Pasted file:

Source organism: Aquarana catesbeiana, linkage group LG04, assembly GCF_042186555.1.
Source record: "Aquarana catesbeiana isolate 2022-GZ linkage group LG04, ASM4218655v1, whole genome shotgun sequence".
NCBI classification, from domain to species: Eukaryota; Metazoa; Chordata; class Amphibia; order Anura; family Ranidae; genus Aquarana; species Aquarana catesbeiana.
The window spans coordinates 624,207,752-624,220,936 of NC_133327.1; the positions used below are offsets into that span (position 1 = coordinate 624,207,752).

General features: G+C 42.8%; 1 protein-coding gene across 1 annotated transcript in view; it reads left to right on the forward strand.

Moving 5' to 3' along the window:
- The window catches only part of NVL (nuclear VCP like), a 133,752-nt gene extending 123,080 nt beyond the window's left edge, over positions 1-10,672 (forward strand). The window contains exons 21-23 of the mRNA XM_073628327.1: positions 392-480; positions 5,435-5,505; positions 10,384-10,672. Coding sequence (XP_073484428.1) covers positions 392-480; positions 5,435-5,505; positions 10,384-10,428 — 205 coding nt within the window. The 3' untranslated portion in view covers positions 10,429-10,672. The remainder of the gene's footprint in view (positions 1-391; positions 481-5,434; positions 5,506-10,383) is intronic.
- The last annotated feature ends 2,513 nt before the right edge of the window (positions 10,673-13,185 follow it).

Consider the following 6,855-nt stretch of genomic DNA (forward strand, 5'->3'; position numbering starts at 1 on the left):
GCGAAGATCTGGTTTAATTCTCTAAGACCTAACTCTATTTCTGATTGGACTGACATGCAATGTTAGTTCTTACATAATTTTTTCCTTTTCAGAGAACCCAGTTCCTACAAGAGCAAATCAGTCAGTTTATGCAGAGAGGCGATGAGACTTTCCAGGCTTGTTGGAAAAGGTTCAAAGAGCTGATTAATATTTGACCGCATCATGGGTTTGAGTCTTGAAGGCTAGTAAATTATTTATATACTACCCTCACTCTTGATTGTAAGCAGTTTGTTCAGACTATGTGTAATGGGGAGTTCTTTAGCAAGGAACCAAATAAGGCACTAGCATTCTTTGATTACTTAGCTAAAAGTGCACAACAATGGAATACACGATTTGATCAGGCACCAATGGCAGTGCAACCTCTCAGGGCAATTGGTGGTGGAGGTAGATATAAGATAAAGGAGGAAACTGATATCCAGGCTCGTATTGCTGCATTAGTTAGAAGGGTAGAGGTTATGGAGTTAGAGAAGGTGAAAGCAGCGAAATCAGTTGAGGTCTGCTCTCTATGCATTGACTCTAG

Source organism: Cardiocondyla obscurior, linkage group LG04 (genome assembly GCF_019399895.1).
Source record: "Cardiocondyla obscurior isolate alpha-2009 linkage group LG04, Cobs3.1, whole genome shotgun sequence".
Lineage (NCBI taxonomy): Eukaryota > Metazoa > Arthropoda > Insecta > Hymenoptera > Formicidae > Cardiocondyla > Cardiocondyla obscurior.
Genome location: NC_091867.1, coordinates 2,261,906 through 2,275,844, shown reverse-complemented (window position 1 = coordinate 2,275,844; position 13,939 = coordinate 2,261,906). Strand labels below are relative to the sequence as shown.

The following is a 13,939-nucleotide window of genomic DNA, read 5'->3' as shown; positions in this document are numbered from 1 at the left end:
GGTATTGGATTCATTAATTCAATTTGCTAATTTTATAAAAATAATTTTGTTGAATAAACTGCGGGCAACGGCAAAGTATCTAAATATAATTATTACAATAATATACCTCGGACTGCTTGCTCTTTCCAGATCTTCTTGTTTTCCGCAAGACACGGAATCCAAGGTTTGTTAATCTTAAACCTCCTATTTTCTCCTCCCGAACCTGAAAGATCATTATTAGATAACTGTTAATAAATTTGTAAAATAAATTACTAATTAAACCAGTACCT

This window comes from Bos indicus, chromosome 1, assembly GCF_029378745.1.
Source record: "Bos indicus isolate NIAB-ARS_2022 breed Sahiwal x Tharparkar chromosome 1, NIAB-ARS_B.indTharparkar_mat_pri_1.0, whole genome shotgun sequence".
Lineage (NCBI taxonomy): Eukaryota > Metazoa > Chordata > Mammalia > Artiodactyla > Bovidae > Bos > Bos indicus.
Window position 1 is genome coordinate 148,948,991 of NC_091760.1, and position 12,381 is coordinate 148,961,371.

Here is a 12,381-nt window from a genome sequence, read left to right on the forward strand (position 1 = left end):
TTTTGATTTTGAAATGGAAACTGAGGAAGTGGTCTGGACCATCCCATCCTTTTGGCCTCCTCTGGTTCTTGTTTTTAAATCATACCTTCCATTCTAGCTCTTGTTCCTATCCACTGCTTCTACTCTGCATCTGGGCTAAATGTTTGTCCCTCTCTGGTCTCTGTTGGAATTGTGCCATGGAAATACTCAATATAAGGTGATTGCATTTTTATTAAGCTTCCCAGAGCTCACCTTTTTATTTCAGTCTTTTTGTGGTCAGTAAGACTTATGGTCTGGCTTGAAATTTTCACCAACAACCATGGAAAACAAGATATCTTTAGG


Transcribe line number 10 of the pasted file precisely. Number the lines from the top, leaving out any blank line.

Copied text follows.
GCGAAGATCTGGTTTAATTCTCTAAGACCTAACTCTATTTCTGATTGGACTGACATGCAATGTTAGTTCTTACATAATTTTTTCCTTTTCAGAGAACCCAGTTCCTACAAGAGCAAATCAGTCAGTTTATGCAGAGAGGCGATGAGACTTTCCAGGCTTGTTGGAAAAGGTTCAAAGAGCTGATTAATATTTGACCGCATCATGGGTTTGAGTCTTGAAGGCTAGTAAATTATTTATATACTACCCTCACTCTTGATTGTAAGCAGTTTGTTCAGACTATGTGTAATGGGGAGTTCTTTAGCAAGGAACCAAATAAGGCACTAGCATTCTTTGATTACTTAGCTAAAAGTGCACAACAATGGAATACACGATTTGATCAGGCACCAATGGCAGTGCAACCTCTCAGGGCAATTGGTGGTGGAGGTAGATATAAGATAAAGGAGGAAACTGATATCCAGGCTCGTATTGCTGCATTAGTTAGAAGGGTAGAGGTTATGGAGTTAGAGAAGGTGAAAGCAGCGAAATCAGTTGAGGTCTGCTCTCTATGCATTGACTCTAG